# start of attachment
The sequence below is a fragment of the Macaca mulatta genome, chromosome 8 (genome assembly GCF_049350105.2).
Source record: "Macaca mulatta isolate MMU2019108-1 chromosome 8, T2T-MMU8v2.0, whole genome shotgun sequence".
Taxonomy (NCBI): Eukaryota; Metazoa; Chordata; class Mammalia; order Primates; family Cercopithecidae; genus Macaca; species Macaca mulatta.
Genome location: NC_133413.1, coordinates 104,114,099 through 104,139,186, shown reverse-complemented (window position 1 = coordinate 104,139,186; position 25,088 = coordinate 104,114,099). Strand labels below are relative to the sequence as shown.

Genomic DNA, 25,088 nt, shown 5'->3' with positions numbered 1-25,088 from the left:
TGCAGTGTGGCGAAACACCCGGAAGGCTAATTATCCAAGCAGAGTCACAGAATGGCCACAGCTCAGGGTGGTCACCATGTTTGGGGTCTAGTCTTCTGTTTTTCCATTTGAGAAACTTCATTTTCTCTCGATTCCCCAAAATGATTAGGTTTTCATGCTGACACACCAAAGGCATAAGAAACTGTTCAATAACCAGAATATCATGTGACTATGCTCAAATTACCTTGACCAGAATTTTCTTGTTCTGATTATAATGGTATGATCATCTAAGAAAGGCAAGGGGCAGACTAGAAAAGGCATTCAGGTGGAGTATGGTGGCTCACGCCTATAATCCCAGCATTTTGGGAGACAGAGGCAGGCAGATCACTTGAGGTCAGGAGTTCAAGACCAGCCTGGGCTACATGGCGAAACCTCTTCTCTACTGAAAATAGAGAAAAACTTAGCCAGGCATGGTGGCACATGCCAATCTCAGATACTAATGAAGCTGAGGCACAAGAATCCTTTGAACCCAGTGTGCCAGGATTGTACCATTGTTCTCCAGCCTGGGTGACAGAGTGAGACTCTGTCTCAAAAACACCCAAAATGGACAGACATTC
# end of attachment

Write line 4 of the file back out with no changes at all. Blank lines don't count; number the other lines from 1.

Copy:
Genome location: NC_133413.1, coordinates 104,114,099 through 104,139,186, shown reverse-complemented (window position 1 = coordinate 104,139,186; position 25,088 = coordinate 104,114,099). Strand labels below are relative to the sequence as shown.